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Waterwheel turns again at Greenfield Valley Heritage Park

One of the mill ponds at Greenfield Valley, Holywell, by Sashyazz
One of the mill ponds at Greenfield Valley, Holywell, which nature has reclaimed

Visitors to the picturesque Greenfield Valley, which has been reclaimed by nature despite its heavy industrial past, could be forgiven for thinking they've gone back in time.

The new waterwheel added to a 19th Century wheel housing at Greenfield
The new waterwheel added to a 19th Century wheel housing at Greenfield

And that's because a waterwheel has gone back into use in the Greenfield Valley Heritage Park, Holywell, for the first time in a century.

And each year it's expected to generate enough power equivalent to the electricity needs of two homes.

The earliest waterwheel on the site is believed to have been used by Cistercian monks to grind corn in the 9th Century.

But it was in the 18th Century the valley was at its busiest, using the water from Holywell Stream to serve corn, paper and cotton mills, copper-rolling and wire mills, and a brass-making works.

Now, with winter trials of the wheel complete, the power harnessed - thought to be around 10 megawatts of electricity per year - will be used to heat exhibition areas within Greenfield Valley Museum.

Chris Wright, operations manager for The Greenfield Valley Trust, explained the waterwheel has been installed in an existing late 19th Century wheel pit which remains on the heritage site along with other remnants of the valley's industrial past.

"The planning and installation of the new wheel has encountered several challenges of an ecological nature," said Chris.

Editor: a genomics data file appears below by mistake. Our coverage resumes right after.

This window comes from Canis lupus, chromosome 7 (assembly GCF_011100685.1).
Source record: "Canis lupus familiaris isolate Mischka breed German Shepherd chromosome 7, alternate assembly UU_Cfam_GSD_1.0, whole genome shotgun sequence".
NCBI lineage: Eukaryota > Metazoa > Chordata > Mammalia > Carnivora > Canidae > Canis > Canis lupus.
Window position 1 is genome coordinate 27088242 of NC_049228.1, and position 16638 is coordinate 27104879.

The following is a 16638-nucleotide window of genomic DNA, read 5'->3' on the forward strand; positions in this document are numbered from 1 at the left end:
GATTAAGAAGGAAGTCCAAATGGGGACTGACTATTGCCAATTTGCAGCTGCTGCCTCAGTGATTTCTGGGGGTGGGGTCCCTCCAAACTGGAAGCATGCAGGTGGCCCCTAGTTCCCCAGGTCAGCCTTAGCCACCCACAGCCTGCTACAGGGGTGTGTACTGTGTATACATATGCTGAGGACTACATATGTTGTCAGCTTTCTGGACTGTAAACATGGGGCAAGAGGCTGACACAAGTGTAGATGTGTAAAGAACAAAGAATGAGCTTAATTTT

Unlike the early industrialists, Greenfield Valley Trust which runs the site has had to carry out environmental surveys and implement changes to accommodate local wildlife.

This includes a new sluice gate to enable a great Crested Newt breeding area to continue to flourish.

A heron on the hunt at Greenfield Valley Heritage Park, by Sashyazz
A heron on the hunt at Greenfield Valley Heritage Park

And, as there has been evidence of otters using the stream bed, a set of "otter steps" have been constructed to ensure they continue to have site access.

The new water wheel, funded with a renewable energy grant from E.on Power, also entitles the museum trust to receive payments of up to £2,000 under the Government's new Clean Energy Cashback project which launches in April.

The scheme requires energy suppliers to make regular payments to householders and communities generating electricity.

On Monday, the waterwheel is being dedicated to the memory of David Schwarz, a former councillor and trustee of the valley trust, who died in December 2009.




SEE ALSO
Home power plan explored on river
25 Nov 09 |  North east
Harnessing the power of water
02 Mar 10 |  People & Places

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